Director, Women, Gender, and Sexuality Studies Program; Adjunct Associate Professor, Department of History; Associate Professor, Department of Education; Associate Professor, Women, Gender, and Sexuality Studies Program; Faculty with the Feminist Critical Analysis Seminar
Originally Published In
Dzuback, Mary Ann. 2003. “Gender and the Politics of Knowledge”. History of Education Quarterly 43 (2). [History of Education Society, Wiley]: 171–95. http://www.jstor.org/stable/3218309.
Contentious public debates about women's rational and moral capacity circulated during the European Enlightenment at the same time that science was emerging as a dominant mode of inquiry. As historian Karen Offen argues in European Feminisms, these debates preoccupied both men and women intellectuals of the middling and upper classes and represented a pivotal moment in the three-century campaign to rearticulate a politics of knowledge proclaiming women as deserving as men of formal schooling at all levels. Disputes about women's capabilities emerged in the context of efforts to redefine the rights and privileges of men, of male intellectuals to reassert male dominance over and control of females' access to intellectual participation as well as the craft guilds associated with women's work, and of men and women to consider the meaning and structure of social institutions and social systems.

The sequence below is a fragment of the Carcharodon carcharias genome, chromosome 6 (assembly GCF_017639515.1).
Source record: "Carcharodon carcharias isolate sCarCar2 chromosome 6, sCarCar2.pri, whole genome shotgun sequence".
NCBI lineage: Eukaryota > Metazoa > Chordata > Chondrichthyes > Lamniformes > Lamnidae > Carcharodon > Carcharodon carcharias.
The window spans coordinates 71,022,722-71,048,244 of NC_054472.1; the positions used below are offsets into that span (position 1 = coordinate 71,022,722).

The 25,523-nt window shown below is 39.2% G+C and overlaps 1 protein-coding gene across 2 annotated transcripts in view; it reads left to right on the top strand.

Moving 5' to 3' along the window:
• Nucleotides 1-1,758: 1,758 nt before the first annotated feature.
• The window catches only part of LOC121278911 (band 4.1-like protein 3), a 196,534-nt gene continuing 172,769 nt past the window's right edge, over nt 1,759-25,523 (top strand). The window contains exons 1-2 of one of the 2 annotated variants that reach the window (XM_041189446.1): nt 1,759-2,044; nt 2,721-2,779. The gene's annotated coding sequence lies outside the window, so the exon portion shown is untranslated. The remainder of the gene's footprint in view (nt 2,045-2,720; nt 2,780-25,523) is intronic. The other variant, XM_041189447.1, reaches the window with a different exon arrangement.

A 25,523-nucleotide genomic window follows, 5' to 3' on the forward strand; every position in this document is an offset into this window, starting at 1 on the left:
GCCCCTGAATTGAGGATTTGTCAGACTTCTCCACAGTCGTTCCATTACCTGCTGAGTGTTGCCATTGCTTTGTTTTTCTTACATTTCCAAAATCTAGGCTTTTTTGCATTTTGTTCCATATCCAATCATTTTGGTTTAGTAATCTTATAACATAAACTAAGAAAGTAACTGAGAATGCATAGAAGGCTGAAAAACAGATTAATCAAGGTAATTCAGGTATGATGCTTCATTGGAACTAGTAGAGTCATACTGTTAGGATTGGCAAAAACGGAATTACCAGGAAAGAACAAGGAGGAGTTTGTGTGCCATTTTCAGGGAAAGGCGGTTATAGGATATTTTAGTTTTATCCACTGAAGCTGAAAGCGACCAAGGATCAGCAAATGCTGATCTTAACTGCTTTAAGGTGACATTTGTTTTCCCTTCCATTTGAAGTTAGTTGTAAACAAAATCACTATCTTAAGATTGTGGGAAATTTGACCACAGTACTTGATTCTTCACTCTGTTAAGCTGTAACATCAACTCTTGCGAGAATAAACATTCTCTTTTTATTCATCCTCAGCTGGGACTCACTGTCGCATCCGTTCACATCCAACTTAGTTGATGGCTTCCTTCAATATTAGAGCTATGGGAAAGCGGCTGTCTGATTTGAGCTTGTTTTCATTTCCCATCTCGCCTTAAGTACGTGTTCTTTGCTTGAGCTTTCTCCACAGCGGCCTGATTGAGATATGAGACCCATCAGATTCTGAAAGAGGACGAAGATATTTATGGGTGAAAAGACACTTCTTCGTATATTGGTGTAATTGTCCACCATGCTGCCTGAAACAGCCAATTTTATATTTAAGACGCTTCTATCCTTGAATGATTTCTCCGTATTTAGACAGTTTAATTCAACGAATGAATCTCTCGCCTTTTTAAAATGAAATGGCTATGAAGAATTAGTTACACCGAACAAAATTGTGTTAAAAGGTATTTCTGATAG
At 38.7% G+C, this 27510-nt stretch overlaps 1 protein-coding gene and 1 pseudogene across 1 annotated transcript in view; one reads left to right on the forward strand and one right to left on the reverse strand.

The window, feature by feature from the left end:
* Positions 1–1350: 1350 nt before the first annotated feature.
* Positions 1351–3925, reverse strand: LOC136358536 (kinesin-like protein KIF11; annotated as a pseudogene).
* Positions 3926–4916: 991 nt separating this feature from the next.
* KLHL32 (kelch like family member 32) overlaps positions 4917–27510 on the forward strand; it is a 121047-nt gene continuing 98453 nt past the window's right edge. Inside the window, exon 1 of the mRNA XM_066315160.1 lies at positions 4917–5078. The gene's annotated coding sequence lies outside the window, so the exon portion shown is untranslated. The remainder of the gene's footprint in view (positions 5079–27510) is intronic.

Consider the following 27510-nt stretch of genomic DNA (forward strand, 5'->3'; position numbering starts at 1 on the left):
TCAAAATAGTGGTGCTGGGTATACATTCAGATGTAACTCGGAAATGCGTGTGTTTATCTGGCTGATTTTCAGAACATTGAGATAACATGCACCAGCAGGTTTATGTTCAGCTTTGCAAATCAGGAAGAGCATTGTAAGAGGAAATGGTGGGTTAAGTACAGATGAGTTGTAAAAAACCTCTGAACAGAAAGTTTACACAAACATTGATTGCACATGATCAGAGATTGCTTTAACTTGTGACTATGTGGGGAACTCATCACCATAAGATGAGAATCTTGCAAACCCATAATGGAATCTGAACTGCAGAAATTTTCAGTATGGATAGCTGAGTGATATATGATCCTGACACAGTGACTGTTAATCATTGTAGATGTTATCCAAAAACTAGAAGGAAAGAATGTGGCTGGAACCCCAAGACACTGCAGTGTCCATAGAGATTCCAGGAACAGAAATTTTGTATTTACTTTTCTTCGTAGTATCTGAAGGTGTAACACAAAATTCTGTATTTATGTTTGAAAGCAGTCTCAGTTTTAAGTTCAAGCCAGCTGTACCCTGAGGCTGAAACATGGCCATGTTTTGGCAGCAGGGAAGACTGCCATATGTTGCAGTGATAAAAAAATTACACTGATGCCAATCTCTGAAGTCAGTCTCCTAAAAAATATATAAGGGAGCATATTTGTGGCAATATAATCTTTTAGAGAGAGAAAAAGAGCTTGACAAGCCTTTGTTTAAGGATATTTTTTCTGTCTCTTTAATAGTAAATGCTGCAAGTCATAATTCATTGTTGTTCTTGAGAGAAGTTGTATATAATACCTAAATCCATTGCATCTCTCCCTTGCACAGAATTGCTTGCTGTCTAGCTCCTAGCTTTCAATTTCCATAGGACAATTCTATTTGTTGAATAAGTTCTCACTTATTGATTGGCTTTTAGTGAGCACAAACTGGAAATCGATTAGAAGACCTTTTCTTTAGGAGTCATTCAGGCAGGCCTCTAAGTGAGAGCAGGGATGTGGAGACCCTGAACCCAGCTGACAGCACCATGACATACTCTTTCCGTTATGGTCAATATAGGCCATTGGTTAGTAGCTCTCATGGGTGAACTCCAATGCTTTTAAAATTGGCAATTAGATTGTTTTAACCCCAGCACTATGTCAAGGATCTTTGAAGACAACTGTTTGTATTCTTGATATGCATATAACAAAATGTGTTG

Dzuback, Mary Ann, "Gender and the Politics of Knowledge" (2003). Women, Gender & Sexuality Studies Research. 37.